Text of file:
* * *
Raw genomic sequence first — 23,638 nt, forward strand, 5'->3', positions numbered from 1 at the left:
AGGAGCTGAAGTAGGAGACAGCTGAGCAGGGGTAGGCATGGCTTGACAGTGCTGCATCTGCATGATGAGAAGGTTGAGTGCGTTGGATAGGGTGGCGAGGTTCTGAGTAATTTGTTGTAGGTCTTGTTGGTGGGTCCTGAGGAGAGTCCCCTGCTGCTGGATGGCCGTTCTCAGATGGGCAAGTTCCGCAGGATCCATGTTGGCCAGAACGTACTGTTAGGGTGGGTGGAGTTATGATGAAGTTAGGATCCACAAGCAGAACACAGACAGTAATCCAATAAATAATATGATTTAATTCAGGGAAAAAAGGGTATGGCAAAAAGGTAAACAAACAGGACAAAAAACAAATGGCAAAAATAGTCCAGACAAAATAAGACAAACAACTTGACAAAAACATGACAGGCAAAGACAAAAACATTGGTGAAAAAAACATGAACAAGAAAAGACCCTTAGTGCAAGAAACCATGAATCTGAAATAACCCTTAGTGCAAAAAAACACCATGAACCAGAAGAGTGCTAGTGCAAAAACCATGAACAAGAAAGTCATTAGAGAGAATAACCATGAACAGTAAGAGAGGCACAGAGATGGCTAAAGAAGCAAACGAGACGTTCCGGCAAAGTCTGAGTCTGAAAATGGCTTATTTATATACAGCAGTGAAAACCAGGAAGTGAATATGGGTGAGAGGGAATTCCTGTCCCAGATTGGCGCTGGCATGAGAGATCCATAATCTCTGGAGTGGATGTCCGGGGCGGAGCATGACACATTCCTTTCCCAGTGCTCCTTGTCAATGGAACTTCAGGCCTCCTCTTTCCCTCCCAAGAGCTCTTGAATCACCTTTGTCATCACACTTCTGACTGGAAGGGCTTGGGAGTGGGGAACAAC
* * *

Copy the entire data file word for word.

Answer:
Raw genomic sequence first — 23,638 nt, forward strand, 5'->3', positions numbered from 1 at the left:
AGGAGCTGAAGTAGGAGACAGCTGAGCAGGGGTAGGCATGGCTTGACAGTGCTGCATCTGCATGATGAGAAGGTTGAGTGCGTTGGATAGGGTGGCGAGGTTCTGAGTAATTTGTTGTAGGTCTTGTTGGTGGGTCCTGAGGAGAGTCCCCTGCTGCTGGATGGCCGTTCTCAGATGGGCAAGTTCCGCAGGATCCATGTTGGCCAGAACGTACTGTTAGGGTGGGTGGAGTTATGATGAAGTTAGGATCCACAAGCAGAACACAGACAGTAATCCAATAAATAATATGATTTAATTCAGGGAAAAAAGGGTATGGCAAAAAGGTAAACAAACAGGACAAAAAACAAATGGCAAAAATAGTCCAGACAAAATAAGACAAACAACTTGACAAAAACATGACAGGCAAAGACAAAAACATTGGTGAAAAAAACATGAACAAGAAAAGACCCTTAGTGCAAGAAACCATGAATCTGAAATAACCCTTAGTGCAAAAAAACACCATGAACCAGAAGAGTGCTAGTGCAAAAACCATGAACAAGAAAGTCATTAGAGAGAATAACCATGAACAGTAAGAGAGGCACAGAGATGGCTAAAGAAGCAAACGAGACGTTCCGGCAAAGTCTGAGTCTGAAAATGGCTTATTTATATACAGCAGTGAAAACCAGGAAGTGAATATGGGTGAGAGGGAATTCCTGTCCCAGATTGGCGCTGGCATGAGAGATCCATAATCTCTGGAGTGGATGTCCGGGGCGGAGCATGACACATTCCTTTCCCAGTGCTCCTTGTCAATGGAACTTCAGGCCTCCTCTTTCCCTCCCAAGAGCTCTTGAATCACCTTTGTCATCACACTTCTGACTGGAAGGGCTTGGGAGTGGGGAACAAC